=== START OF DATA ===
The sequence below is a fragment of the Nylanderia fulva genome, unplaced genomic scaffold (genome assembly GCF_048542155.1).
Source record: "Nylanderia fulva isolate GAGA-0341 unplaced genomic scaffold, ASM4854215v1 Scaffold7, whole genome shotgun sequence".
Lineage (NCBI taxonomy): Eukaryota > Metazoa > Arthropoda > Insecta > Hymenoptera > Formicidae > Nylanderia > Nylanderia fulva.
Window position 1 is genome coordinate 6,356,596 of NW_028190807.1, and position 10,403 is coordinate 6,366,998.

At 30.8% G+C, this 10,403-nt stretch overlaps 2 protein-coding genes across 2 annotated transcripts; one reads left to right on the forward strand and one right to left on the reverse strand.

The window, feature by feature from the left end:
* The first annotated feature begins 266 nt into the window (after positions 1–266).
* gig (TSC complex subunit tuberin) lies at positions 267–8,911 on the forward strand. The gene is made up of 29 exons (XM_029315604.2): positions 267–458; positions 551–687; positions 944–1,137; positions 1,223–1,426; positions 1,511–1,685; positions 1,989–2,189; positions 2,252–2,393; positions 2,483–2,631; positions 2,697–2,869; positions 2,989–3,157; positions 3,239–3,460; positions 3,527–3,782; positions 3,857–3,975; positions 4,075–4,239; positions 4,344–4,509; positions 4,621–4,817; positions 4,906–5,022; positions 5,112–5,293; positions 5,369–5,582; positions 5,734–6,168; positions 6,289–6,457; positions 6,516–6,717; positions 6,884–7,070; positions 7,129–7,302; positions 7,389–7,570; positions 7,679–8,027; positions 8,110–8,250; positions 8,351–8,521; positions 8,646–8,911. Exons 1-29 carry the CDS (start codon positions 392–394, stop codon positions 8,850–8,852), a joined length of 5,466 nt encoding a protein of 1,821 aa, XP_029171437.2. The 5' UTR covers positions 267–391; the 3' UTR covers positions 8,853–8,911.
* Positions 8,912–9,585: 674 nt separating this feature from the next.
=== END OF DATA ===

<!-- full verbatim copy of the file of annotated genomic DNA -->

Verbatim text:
The sequence below is a fragment of the Nylanderia fulva genome, unplaced genomic scaffold (genome assembly GCF_048542155.1).
Source record: "Nylanderia fulva isolate GAGA-0341 unplaced genomic scaffold, ASM4854215v1 Scaffold7, whole genome shotgun sequence".
Lineage (NCBI taxonomy): Eukaryota > Metazoa > Arthropoda > Insecta > Hymenoptera > Formicidae > Nylanderia > Nylanderia fulva.
Window position 1 is genome coordinate 6,356,596 of NW_028190807.1, and position 10,403 is coordinate 6,366,998.

At 30.8% G+C, this 10,403-nt stretch overlaps 2 protein-coding genes across 2 annotated transcripts; one reads left to right on the forward strand and one right to left on the reverse strand.

The window, feature by feature from the left end:
* The first annotated feature begins 266 nt into the window (after positions 1–266).
* gig (TSC complex subunit tuberin) lies at positions 267–8,911 on the forward strand. The gene is made up of 29 exons (XM_029315604.2): positions 267–458; positions 551–687; positions 944–1,137; positions 1,223–1,426; positions 1,511–1,685; positions 1,989–2,189; positions 2,252–2,393; positions 2,483–2,631; positions 2,697–2,869; positions 2,989–3,157; positions 3,239–3,460; positions 3,527–3,782; positions 3,857–3,975; positions 4,075–4,239; positions 4,344–4,509; positions 4,621–4,817; positions 4,906–5,022; positions 5,112–5,293; positions 5,369–5,582; positions 5,734–6,168; positions 6,289–6,457; positions 6,516–6,717; positions 6,884–7,070; positions 7,129–7,302; positions 7,389–7,570; positions 7,679–8,027; positions 8,110–8,250; positions 8,351–8,521; positions 8,646–8,911. Exons 1-29 carry the CDS (start codon positions 392–394, stop codon positions 8,850–8,852), a joined length of 5,466 nt encoding a protein of 1,821 aa, XP_029171437.2. The 5' UTR covers positions 267–391; the 3' UTR covers positions 8,853–8,911.
* Positions 8,912–9,585: 674 nt separating this feature from the next.